Since winter quarter of 1997, the Jeff Metcalf Fellows Program has given many career-minded University students the opportunity to have an enjoyable, rewarding summernot due to the pleasurable warmth of the season or even potential travel plans, but the opportunity to experience highly coveted, paid internships at organizations and businesses throughout the country.
This year the Metcalf Program will place more than 110 interns at 80 organizations across the nation. The number of internships increased from 98 last year and, according to Director of Career and Placement Services Liz Michaels, so did the number of applications. With the last deadline of Monday, February 16 fast approaching, hundreds more applications are expected to flood the office.
Michaels attributes the rise in applications to the growing awareness of the program among the student body and the general consensus that these are valuable opportunities. But in recent years, what has been more important to the success of the Metcalf Program has been the concerted effort by CAPS administrators to strengthen ties with alumni in a wide range of professional fields.
According to Michaels, CAPS has expanded its network of connections, reaching out to alumni, trustees, board members, and friends of the University to secure internship and job opportunities in under-represented fields and regions.
Dean of the College John Boyer, who is mentioned on the CAPS Metcalf Fellows website for providing continued "leadership and support," also shares CAPS's ambition to expand the program to 300 students per summer in the next five years. Boyer said he hopes to raise more money and to enlist more alumni support for the program. By helping students with potential careers earlier and by keeping alums connected with the University, Boyer says it's a "win-win proposition."
As Associate Director of Employer Development at CAPS, Bill Lan attempts to find substantial internships to be a part of the Metcalf Program. He said the first people he typically turns to are alumni, and that many are often eager to help out.
According to Lan, 62 of the 80 organizations that CAPS works with through the Metcalf Program come from some University alumni connection.
"It's a great way for alums to help out the university," Lan said. "They value the education because they're a part of it and they know that the students can contribute to their companies. For the most part, it's just been a matter of whether or not they need interns in the summer months."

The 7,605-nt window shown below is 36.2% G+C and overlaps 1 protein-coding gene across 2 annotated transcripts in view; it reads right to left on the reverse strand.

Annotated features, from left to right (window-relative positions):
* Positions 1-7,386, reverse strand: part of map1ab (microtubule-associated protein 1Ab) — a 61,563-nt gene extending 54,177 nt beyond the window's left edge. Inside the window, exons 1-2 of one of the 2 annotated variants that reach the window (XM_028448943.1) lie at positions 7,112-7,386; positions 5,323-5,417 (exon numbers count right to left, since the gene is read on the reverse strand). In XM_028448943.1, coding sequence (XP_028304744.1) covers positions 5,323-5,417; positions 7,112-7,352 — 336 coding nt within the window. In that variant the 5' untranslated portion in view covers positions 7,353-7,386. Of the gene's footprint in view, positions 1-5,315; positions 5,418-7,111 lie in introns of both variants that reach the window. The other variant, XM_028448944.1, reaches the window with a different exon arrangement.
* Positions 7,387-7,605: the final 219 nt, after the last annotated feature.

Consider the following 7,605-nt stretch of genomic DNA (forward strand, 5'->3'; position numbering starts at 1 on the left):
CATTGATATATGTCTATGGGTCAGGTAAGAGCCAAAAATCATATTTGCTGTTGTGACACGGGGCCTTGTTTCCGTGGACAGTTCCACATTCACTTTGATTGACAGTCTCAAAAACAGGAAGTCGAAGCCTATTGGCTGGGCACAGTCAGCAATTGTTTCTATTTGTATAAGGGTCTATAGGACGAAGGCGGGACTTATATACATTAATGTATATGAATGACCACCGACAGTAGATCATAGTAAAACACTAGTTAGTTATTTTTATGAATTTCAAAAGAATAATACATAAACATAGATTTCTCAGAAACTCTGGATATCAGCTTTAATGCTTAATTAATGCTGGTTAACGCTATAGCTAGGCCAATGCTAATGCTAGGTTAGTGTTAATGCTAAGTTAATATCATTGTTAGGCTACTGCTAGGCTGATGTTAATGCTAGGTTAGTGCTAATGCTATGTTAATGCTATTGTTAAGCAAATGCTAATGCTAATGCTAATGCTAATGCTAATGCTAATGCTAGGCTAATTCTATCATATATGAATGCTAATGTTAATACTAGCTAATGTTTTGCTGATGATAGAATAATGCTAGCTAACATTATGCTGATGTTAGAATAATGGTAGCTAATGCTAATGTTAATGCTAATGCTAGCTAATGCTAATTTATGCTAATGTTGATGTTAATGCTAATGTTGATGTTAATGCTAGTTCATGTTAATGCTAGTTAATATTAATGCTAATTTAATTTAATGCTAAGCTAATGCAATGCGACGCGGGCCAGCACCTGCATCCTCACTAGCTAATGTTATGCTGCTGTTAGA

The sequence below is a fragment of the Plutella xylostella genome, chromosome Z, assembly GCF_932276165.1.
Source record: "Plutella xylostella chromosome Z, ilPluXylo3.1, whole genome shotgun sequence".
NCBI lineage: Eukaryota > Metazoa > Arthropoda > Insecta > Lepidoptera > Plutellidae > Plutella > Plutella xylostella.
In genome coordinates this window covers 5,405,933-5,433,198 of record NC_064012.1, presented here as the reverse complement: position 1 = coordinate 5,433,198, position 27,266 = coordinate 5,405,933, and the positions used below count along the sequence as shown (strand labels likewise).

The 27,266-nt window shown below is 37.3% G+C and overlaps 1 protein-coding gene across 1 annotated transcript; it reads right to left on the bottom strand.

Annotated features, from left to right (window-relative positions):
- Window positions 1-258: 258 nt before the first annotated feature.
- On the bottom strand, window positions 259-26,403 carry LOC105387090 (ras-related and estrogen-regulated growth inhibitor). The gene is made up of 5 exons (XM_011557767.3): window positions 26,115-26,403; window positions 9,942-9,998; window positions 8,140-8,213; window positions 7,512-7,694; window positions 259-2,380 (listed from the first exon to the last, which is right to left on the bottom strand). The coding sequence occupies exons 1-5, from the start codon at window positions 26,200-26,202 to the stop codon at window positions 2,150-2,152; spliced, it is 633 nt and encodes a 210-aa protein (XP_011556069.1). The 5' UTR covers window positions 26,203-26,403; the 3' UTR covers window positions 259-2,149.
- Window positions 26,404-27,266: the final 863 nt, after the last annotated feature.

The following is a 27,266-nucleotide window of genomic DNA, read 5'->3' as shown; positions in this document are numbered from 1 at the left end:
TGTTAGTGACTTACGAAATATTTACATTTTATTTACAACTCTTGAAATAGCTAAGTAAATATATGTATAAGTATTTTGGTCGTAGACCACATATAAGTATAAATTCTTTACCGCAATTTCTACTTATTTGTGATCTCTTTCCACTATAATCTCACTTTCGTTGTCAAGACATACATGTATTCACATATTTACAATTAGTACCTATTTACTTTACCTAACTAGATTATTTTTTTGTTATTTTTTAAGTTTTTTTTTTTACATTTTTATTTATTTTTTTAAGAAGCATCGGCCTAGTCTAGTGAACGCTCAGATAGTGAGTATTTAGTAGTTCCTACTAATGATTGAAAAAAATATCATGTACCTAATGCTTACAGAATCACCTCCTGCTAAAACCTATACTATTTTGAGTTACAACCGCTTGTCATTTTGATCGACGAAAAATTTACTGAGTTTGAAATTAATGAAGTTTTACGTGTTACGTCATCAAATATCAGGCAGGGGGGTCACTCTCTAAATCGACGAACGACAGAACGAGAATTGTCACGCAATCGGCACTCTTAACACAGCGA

Ben Wiener, chief executive officer of Wongdoody, a marketing and advertising company in Los Angeles, graduated from the College in 1994 and has hosted a Metcalf fellow for the past three summers. He said the program is "absolutely worthwhile" for students to pursue. Wiener said he got involved in the program because such opportunities were not offered to him when he was an undergraduate.
"When I was an undergrad at the U of C, it struck me how little the College did to prepare you for the outside world. When this opportunity popped up, I felt like had somewhat of a moral obligation to get involved.
"I can't begin to convey how much CAPS has transformed since I was an undergrad. The people there now are really responsive," he added.
While some Metcalf mentors have been involved in the program for a number of years, new mentors are joining as awareness of the program is spreading among alumni, largely by word of mouth.
Rick Atkinson, who received his masters from the University, will be hosting a Metcalf fellow for the first time this summer after his son, a third-year in the college, interned at the Smithsonian last year. Through his son, he became interested in the program and now Atkinson, a Pulitzer Prize-winning writer, will have a fellow of his own to help him research for his new book about the U.S. military campaign in Italy and Sicily during World War II.
"If my son's experience is any indicator, it's a great way to experience something that you wouldn't usually get a chance to do as a 20-year-old," Atkinson said.
Because the Metcalf internships tend to foster increasing networking and alumni relations, Boyer and Michaels feel that the program is bound to expand.
Wongdoody CEO Wiener said he feels the same way. "A lot of alumni want to help," he said. "Now that the mechanism is in place I think more will."